Let me pause and make two observations because to twenty-first century ears, this language sounds overly pious and a bit old-fashioned. When we hear the word “repent” our minds go to the overt rituals and drama of repentance—feeling shame and guilt over sins and seeking God’s forgiveness, whether we do this individually and privately, or in the context of the sacrament of Confession. Similarly, “kingdom of heaven” sends our minds to pearly gates, angels with harps, and streets paved with gold. Both of those sets of images are misleading.
The word translated here as “repent” is the Greek “metanoiete” which literally means “change your mind.” So it’s not so much feeling remorse for one’s actions and seeking forgiveness, but a complete transformation in one’s point of view; the way one looks at the world, perhaps even, a transformation of who we are at our very core.
Similarly, while Matthew almost exclusively uses the phrase “kingdom of heaven,” it’s his wording for what in the gospels of Mark and Luke is called the kingdom of God and kingdom should be thought of not as a place, a territory or nation, but a qualitative existence—we could say “reign of God.” We will have a great deal more to say about the reign of God as we work through the Gospel of Matthew this coming year. Especially now, we might even translate it as “empire” and interpret Jesus’ proclamation of the “empire of God” as a direct challenge to Rome. God’s power and justice is present around us and in this very world, confronting and overturning the power and oppression of Rome.
From that brief summary of the beginning of Jesus’ public ministry, Matthew turns to the story of Jesus calling the first disciples. In its brevity and simplicity, it invites all sorts of questions. Why did Peter and Andrew, James and John, respond in such a way to Jesus’ call? Did they know Jesus? Had they heard about him? Was it something in his demeanor that motivated them? Were they so ground down and dispirited by lives caught up in the grinding poverty and oppression of Roman occupation that they jumped at the opportunity to break free?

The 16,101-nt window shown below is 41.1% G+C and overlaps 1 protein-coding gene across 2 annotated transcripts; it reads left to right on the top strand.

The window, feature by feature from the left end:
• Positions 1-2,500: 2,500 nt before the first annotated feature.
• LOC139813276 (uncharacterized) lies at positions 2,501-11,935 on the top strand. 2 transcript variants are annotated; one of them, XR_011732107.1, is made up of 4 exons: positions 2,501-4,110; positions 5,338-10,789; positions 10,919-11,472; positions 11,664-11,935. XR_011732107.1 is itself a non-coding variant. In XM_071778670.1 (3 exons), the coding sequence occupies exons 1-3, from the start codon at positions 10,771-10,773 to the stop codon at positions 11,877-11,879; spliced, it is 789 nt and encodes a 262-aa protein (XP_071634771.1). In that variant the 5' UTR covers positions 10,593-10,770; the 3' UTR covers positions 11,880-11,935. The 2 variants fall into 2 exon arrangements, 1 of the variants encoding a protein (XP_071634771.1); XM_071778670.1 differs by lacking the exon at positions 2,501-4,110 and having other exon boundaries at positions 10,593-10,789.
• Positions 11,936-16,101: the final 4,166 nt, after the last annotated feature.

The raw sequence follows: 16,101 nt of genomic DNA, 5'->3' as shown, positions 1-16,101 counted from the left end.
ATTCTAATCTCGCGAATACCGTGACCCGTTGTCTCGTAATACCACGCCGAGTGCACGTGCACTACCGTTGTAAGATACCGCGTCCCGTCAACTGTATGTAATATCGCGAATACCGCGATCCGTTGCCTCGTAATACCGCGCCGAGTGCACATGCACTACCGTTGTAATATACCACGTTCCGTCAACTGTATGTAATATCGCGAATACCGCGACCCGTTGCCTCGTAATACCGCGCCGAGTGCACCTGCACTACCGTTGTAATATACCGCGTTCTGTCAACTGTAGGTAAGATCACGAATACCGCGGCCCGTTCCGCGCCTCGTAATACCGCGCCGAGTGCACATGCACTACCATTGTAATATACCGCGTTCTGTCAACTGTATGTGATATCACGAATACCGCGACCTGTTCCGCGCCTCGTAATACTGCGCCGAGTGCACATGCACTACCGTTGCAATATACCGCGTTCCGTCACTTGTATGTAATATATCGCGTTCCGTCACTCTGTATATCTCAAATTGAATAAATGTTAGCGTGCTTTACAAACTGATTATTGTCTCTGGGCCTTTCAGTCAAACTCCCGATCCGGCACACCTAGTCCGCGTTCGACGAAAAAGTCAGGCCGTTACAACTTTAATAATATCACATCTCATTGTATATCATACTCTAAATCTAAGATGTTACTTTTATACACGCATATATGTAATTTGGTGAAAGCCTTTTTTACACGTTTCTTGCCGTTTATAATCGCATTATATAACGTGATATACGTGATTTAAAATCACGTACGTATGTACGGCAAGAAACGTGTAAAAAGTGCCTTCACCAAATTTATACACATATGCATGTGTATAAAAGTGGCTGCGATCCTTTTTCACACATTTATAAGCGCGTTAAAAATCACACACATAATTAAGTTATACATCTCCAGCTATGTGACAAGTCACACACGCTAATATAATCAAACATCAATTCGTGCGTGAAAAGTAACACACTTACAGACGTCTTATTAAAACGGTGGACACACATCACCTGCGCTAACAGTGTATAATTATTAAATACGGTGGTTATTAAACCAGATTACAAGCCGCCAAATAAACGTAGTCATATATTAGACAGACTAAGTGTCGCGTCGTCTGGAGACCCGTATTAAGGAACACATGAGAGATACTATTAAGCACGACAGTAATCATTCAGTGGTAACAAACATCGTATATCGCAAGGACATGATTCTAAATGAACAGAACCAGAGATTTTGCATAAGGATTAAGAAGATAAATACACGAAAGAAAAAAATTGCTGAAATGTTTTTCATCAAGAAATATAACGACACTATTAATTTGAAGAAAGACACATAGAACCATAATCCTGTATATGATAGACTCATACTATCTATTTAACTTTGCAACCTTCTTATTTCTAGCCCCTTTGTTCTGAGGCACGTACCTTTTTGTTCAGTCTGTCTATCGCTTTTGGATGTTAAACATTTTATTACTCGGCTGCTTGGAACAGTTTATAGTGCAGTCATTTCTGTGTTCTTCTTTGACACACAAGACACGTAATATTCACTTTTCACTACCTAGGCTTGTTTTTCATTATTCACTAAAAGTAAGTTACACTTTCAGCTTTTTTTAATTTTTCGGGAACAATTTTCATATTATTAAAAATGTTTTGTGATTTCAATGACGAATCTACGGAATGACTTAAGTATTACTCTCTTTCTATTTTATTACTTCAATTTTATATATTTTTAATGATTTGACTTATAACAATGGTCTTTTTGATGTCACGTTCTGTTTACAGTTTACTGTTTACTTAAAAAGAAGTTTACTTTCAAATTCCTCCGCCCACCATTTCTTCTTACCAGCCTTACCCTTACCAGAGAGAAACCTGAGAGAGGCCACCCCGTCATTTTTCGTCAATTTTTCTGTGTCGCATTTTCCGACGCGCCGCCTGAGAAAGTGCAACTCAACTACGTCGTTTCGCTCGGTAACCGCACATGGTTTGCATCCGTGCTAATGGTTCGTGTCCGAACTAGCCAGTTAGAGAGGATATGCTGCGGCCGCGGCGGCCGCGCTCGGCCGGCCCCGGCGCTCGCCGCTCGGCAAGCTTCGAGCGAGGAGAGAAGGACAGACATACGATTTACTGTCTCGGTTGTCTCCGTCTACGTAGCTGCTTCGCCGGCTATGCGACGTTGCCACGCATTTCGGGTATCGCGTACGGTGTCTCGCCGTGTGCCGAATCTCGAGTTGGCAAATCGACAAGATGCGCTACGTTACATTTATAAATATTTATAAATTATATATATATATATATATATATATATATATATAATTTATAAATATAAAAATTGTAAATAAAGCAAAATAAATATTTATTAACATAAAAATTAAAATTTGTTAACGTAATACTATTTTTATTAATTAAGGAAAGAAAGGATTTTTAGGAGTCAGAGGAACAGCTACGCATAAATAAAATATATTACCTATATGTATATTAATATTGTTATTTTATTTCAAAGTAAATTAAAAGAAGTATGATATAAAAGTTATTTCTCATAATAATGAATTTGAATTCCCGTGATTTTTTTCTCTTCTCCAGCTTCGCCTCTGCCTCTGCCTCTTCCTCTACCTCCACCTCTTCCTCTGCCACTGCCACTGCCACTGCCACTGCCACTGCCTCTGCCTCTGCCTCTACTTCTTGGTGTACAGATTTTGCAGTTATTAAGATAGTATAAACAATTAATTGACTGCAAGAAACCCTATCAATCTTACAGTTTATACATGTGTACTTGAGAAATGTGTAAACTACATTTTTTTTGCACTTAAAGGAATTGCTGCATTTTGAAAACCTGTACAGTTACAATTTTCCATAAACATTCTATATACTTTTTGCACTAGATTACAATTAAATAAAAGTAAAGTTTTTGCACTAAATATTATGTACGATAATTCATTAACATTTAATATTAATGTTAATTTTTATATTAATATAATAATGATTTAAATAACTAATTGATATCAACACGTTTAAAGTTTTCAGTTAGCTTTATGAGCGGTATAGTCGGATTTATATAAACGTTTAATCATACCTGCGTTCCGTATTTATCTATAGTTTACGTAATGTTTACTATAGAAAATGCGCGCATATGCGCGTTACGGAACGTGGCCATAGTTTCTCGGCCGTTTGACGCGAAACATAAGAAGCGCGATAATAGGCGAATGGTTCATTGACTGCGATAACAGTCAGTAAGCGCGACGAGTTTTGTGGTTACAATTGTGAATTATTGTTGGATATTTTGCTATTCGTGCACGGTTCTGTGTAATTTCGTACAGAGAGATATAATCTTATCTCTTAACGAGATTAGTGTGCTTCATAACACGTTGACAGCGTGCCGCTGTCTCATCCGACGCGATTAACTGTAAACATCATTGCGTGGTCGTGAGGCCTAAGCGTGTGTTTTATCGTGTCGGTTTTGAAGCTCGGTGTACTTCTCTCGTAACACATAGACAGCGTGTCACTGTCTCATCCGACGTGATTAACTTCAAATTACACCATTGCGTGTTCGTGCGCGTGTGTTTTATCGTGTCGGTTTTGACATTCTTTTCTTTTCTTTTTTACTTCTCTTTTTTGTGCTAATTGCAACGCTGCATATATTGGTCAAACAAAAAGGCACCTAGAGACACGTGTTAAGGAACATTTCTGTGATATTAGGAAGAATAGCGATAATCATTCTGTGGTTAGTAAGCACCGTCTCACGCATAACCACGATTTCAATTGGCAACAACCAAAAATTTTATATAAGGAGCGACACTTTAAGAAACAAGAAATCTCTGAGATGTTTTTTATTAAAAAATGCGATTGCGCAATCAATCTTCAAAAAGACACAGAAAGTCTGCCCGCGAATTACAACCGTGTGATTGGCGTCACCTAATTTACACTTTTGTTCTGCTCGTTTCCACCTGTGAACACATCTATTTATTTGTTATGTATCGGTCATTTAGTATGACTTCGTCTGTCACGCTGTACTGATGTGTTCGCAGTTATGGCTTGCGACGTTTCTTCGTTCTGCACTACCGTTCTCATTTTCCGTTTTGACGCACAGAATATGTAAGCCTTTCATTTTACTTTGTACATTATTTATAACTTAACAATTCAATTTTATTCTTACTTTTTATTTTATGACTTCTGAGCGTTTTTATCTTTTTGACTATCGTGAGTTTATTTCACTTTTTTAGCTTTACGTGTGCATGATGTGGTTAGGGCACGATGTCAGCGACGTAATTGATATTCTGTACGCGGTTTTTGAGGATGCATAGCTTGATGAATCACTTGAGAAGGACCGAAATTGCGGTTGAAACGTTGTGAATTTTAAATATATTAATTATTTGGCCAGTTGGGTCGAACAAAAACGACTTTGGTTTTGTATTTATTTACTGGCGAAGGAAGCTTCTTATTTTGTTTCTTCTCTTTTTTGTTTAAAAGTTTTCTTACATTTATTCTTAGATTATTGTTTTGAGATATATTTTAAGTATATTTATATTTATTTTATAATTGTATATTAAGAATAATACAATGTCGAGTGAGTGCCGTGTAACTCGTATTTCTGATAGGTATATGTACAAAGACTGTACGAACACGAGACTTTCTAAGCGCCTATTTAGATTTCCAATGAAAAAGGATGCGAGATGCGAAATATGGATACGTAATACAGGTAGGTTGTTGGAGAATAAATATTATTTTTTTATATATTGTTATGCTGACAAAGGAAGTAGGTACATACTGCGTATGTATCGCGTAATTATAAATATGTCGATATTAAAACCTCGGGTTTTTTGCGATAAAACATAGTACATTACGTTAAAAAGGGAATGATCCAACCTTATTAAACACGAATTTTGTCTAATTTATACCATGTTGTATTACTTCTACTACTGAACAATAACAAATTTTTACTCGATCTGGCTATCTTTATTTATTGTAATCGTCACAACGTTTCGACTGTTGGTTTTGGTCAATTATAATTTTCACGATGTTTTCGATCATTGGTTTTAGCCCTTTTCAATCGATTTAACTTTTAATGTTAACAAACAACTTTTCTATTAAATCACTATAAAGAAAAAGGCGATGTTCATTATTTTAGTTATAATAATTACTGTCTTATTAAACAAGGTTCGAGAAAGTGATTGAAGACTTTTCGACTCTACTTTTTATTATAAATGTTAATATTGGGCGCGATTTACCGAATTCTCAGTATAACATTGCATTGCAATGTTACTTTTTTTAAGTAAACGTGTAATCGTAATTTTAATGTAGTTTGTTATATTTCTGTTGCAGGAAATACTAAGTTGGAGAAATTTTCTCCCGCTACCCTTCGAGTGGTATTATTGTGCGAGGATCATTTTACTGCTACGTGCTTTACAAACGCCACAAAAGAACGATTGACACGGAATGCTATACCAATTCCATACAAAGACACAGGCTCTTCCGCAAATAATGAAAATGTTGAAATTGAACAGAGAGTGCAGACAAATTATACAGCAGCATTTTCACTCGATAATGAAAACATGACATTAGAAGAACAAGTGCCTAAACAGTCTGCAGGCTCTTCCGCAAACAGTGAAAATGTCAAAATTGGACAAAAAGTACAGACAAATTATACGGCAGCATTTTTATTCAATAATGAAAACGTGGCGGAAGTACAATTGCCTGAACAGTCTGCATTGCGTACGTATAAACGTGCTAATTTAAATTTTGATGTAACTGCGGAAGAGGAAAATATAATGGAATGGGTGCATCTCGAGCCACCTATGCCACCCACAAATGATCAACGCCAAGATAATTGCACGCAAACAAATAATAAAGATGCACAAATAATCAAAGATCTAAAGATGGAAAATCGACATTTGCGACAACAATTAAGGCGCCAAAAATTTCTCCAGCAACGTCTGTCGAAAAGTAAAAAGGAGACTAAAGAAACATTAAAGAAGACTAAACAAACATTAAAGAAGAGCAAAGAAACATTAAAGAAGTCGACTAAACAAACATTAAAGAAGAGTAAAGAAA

Put yourself in their position—perhaps you feel a bit like that today, overwhelmed by recent events, worried for the future. Some of you may have had your spirits lifted slightly by the wave of protests yesterday. But we’re wondering, where do we go from here.
The answer is simple. Let’s follow Jesus. One of the things I’ve freed myself from since November is the outrage spiral. From time to time, I feel myself getting sucked up into the vortex, but each time, I’m able to pull myself away and out and refocus on what really matters—the Good news of God’s reign. God’s reign does not depend on who occupies the White House or controls Congress. In fact, I can hear Jesus’ call more clearly now; I can see the way forward.
Jesus went about the towns of Galilee proclaiming the good news that God’s reign is near. He healed the sick, restored people to their communities. Jesus calls us to follow him, to share in the proclamation of that good news. Jesus challenges us to welcome the stranger and the foreigner, to clothe the naked, to feed the hungry, to visit the sick and prisoners. Jesus challenges us to love our enemies. In all of that, we are participating in the coming of God’s reign of justice and peace. In all of that, we are following Jesus.
May you hear his call; may you follow him.